Dissidia‘s villains roster features two hot women. We already saw one back in Part 1 of this special feature, and the other is right here in the form of Ultimecia, the time-traveling sorceress who loved to possess others in Final Fantasy VIII. Ultimecia possesses great magic power and brings them to bear against her enemies in Dissidia to further her plans of world domination. Be careful of this one if you’re playing as a more up-close-and-personal kind of fighter since as with the other magic-users in Dissidia she specializes in ranged attacks.
Tantalus Theater Troupe member, master thief, and self-proclaimed Casanova Zidane Tribal is the lead character of Final Fantasy IX, so it makes sense that he’s the one representing the game in Dissidia. He’s also a breath of fresh air in the Final Fantasy franchise since he serves as a welcome break from the emo-ridden leads in the two previous Final Fantasy titles before IX. It was very welcome to me, anyway. Zidane’s thief skills lend very well to fighting with speed and dexterity, so those who prefer to run rings around their enemies would do well to master his mid-air combat skills and fancy footwork.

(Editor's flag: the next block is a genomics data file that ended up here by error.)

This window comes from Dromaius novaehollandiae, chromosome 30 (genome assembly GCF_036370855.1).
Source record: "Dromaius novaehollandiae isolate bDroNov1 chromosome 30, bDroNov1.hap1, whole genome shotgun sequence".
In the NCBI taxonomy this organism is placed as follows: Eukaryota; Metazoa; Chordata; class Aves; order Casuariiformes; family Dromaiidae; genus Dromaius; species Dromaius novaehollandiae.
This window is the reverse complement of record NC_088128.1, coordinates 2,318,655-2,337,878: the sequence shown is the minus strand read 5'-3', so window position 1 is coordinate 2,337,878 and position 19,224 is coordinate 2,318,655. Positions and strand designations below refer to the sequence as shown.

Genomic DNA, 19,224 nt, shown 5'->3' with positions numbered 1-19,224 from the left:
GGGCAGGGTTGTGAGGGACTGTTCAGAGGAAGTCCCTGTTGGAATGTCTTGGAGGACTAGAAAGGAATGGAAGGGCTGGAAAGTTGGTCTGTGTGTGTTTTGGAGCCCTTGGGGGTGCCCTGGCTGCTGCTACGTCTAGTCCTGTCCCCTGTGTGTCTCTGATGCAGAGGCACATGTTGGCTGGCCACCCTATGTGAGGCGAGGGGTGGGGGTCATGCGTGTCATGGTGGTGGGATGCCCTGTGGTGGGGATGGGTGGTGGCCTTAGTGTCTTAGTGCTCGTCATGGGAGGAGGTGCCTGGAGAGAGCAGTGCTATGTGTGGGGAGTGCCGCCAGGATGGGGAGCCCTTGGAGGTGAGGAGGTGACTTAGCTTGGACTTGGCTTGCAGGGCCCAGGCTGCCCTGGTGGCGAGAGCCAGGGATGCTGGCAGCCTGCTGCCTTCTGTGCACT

In contrast to Zidane’s happy-go-lucky nature, Final Fantasy IX bad guy Kuja is a cruel narcissist who thinks he’s far superior to everybody and everything. When he finds out that he’s mortal, that he’s gonna die somewhere down the line, he also turns into a total psycho. I’m convinced that he wasn’t really all that sane to begin with anyway. Come on, look at that codpiece he’s wearing and try to tell me that there’s nothing wrong with this guy. Did you look? I’m sorry, but you can’t unsee that now. He might share some outward similarities with Sephiroth in terms of looks but Kuja isn’t much of a physical fighter, relying instead on flashy magical attacks.